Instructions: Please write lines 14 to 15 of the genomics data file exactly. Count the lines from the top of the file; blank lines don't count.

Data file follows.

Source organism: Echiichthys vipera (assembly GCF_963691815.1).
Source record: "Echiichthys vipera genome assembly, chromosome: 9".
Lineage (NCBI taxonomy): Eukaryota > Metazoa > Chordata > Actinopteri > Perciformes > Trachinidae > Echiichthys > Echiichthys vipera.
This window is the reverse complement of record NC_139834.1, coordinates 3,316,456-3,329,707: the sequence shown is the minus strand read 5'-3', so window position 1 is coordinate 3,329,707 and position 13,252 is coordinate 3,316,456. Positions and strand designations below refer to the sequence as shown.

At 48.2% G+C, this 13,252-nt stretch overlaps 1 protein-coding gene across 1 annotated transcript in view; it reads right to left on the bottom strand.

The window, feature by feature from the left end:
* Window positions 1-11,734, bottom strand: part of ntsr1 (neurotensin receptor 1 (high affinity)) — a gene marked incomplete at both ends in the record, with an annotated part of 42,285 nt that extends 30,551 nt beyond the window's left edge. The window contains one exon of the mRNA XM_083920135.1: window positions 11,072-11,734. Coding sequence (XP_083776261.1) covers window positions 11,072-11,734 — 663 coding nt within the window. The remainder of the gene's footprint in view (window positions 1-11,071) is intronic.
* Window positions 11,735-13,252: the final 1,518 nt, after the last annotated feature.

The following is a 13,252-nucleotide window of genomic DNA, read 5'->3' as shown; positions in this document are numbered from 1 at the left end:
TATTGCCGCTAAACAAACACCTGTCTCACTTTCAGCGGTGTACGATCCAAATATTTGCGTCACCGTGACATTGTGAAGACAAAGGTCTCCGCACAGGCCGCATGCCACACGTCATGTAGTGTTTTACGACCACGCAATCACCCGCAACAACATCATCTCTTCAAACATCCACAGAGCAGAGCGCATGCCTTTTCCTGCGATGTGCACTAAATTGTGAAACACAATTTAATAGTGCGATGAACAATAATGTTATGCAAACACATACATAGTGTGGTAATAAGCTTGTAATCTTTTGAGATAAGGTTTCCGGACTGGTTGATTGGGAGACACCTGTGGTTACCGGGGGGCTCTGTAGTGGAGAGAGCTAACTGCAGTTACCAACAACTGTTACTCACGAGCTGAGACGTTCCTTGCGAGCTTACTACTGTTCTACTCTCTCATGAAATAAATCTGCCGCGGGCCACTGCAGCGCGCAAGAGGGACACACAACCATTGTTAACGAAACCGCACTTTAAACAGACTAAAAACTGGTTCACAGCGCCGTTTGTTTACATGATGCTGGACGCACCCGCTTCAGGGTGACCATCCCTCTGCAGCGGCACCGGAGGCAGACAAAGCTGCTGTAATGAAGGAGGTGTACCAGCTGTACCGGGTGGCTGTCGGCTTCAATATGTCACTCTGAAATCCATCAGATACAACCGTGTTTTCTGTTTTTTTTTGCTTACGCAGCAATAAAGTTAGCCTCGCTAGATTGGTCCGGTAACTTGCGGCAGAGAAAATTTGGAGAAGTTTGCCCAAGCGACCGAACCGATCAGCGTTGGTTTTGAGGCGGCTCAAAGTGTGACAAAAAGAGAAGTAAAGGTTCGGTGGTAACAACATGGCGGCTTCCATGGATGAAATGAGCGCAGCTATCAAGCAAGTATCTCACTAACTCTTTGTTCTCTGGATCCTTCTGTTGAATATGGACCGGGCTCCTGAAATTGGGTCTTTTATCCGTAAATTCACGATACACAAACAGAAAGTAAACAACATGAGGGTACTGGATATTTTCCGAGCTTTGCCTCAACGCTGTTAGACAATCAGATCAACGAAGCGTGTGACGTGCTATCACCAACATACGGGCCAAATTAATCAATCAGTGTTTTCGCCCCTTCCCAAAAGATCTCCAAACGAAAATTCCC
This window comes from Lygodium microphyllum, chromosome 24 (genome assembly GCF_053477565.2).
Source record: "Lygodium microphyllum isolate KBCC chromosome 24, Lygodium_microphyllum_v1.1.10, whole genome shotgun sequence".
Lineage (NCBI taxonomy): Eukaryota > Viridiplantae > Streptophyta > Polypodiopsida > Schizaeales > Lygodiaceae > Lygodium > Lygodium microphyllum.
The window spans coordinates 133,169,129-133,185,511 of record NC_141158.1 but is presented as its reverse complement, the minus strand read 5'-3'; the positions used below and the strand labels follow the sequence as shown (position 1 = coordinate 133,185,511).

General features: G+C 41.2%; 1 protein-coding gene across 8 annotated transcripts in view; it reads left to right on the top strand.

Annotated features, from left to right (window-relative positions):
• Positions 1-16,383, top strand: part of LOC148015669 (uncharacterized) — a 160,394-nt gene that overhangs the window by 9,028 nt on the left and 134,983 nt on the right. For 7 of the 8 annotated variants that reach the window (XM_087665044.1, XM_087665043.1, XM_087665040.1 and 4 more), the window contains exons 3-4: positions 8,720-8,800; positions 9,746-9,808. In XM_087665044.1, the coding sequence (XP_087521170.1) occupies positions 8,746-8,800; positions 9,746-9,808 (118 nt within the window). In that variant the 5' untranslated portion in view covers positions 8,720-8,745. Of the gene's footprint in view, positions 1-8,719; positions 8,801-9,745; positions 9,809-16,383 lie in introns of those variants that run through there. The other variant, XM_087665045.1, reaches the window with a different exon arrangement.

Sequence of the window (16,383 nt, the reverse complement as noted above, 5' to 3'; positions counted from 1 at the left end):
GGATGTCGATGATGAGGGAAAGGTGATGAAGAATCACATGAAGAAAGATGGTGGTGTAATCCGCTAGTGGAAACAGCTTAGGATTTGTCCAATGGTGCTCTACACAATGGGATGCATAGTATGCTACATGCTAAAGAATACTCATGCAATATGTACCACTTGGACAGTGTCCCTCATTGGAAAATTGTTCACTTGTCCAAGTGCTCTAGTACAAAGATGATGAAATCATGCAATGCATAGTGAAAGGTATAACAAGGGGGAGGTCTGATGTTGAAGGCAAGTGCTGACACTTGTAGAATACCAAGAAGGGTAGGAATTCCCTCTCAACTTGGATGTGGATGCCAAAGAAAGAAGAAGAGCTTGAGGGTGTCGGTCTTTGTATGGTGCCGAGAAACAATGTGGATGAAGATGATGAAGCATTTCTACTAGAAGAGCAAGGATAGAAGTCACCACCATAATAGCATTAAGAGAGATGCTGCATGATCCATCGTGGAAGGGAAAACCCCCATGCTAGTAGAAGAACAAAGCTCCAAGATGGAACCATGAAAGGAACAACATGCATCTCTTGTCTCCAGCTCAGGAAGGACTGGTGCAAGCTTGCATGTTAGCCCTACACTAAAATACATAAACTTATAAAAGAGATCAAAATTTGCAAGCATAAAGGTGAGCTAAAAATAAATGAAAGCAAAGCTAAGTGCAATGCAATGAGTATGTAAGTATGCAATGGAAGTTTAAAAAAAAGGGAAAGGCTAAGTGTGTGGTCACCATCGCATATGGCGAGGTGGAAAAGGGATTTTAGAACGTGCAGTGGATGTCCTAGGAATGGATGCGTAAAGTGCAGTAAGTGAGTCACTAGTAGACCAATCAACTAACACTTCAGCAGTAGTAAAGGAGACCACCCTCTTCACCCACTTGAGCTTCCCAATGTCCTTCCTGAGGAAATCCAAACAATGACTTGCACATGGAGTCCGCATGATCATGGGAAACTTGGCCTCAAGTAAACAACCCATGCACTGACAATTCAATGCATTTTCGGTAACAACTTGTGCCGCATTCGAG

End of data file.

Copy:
The window spans coordinates 133,169,129-133,185,511 of record NC_141158.1 but is presented as its reverse complement, the minus strand read 5'-3'; the positions used below and the strand labels follow the sequence as shown (position 1 = coordinate 133,185,511).

General features: G+C 41.2%; 1 protein-coding gene across 8 annotated transcripts in view; it reads left to right on the top strand.